United Nations investigators have linked Russian forces to a possible war crime in Syria for the first time, reporting on Tuesday that a Russian plane was responsible for airstrikes on a market last year that killed scores of civilians. The plane carried out a series of attacks in November on the town of Al Atarib, west of Aleppo, killing at least 84 people and injuring more than 150, the United Nations Commission of Inquiry on Syria said. The strikes may not have specifically targeted civilians, the panel ruled, but the use of unguided blast bombs in a densely populated area could amount to a war crime on the part of Russia, which has played a crucial role in backing the Syrian government. The finding formed part of the panel's 15th report on the conflict in Syria, which also said that the Syrian government had used chemical weapons in rebel-held areas of Damascus and that the United States-led coalition had inflicted heavy casualties in airstrikes aimed at Islamic State forces. "All parties share guilt for completely disregarding the rules of war and for failing to adequately protect civilians," the panel's chairman, Paulo Sérgio Pinheiro, told reporters in Geneva.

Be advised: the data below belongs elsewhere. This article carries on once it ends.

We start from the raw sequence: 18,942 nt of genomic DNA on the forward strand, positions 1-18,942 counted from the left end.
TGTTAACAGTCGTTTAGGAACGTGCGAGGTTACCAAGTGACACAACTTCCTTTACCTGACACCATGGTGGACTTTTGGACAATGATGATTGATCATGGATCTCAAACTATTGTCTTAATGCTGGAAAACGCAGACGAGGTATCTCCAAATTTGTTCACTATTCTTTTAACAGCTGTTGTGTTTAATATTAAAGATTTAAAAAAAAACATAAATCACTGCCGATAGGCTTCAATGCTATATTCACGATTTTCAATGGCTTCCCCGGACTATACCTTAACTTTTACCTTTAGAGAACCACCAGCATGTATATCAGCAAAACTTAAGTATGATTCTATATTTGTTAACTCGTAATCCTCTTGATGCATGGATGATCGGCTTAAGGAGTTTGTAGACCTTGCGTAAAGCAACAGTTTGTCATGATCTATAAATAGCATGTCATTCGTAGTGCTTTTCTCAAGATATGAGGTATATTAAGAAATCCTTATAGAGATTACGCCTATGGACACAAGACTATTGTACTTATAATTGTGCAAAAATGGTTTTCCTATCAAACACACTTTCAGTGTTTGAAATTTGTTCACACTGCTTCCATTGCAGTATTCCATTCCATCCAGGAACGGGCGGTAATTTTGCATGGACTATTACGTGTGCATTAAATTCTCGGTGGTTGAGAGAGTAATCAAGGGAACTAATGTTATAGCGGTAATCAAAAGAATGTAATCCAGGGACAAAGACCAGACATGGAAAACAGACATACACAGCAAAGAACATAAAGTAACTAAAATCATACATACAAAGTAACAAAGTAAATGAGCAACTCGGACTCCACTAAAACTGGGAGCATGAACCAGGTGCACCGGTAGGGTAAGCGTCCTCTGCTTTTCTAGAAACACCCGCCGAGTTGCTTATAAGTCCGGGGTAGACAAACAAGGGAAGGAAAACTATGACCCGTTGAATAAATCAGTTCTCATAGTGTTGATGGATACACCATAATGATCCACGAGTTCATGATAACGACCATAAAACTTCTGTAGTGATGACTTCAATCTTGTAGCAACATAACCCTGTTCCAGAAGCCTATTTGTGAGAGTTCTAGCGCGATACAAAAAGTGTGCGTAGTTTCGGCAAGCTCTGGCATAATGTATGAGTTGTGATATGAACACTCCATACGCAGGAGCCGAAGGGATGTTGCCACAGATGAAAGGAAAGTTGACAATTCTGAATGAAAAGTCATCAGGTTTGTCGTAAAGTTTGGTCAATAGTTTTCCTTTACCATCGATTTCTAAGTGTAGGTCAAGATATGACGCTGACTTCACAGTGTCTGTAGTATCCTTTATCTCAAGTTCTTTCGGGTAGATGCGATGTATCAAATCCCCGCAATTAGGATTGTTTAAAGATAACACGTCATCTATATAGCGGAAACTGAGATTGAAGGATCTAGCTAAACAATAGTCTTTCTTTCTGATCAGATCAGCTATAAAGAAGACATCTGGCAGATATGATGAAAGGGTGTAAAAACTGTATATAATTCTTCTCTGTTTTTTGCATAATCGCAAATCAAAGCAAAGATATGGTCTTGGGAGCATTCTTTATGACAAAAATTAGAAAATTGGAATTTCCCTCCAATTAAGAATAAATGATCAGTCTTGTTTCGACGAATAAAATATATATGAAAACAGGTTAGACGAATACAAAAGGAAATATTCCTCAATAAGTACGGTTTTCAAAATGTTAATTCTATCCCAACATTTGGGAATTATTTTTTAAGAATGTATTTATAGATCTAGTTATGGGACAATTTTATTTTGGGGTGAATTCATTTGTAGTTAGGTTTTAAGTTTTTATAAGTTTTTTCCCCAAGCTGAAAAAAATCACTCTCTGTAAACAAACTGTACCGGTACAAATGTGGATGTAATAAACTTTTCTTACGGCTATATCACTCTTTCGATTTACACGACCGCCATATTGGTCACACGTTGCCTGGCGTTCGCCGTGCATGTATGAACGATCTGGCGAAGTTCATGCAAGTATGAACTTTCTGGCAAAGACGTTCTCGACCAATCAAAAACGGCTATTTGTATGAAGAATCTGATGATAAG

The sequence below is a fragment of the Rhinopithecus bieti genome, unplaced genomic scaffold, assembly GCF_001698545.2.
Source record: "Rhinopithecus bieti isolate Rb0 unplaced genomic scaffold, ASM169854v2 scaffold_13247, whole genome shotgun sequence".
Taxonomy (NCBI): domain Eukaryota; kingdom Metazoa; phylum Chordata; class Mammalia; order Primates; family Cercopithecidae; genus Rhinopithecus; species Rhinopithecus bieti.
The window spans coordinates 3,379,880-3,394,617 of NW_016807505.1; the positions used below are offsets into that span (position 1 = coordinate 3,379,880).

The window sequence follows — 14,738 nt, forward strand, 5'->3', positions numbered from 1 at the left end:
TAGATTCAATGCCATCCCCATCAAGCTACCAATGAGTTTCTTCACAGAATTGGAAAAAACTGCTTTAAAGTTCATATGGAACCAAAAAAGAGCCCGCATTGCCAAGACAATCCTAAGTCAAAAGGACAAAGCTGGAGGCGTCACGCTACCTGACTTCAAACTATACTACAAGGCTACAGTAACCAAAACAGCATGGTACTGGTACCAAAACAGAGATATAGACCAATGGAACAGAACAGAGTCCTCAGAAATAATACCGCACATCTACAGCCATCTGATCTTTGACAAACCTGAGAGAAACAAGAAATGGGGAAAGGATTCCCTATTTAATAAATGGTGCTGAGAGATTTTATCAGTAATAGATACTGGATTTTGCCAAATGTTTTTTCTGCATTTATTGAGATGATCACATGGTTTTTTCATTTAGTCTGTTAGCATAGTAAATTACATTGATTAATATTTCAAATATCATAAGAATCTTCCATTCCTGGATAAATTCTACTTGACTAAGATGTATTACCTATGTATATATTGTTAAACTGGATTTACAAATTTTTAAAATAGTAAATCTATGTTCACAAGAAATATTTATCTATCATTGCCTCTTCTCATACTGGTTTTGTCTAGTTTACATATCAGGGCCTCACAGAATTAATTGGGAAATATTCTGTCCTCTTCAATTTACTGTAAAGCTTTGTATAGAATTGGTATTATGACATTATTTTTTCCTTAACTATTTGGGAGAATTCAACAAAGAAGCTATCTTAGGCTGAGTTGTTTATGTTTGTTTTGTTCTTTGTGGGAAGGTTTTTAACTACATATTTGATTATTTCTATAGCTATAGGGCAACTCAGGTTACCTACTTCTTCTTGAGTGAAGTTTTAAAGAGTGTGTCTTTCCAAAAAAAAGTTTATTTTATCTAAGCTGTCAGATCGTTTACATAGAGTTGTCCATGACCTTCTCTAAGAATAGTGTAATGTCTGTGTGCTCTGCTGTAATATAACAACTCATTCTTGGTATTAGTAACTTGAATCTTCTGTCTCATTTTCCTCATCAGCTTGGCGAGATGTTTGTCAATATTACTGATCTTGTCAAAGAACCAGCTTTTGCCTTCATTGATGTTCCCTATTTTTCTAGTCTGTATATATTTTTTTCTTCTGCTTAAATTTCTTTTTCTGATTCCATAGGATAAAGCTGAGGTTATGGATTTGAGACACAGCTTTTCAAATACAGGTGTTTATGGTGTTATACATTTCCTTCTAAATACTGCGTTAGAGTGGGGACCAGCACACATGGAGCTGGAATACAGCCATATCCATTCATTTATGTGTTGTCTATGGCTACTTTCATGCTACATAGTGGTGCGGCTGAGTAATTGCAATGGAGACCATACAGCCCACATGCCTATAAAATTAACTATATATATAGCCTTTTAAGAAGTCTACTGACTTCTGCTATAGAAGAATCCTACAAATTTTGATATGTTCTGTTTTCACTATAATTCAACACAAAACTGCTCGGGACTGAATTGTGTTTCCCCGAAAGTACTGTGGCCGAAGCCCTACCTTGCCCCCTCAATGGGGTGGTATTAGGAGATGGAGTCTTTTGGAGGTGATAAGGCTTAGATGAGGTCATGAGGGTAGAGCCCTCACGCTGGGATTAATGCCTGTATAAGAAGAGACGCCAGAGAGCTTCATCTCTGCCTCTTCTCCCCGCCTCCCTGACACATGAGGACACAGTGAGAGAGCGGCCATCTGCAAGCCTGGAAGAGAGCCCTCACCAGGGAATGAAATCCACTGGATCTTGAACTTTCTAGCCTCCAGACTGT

Russia has begun construction work on a bridge to its country's newest region, Crimea. The multi-billion dollar project started two years ago, after Russia seized control of Crimea from neighbouring Ukraine. The bridge is scheduled to open in 2018, and will provide a land and rail link across the Black Sea from the town of Taman, on the Russian mainland, to the Crimean port of Kerch.
Britain, the United States, France and Germany say they are united in blaming Russia for the nerve agent attack on Sergei Skripal and his daughter. In a joint statement, the leaders say there is no "plausible alternative explanation" to the incident. The UK has expelled 23 Russian diplomats and suspended high-level contacts with Moscow. Russia is expected to retaliate in similar fashion.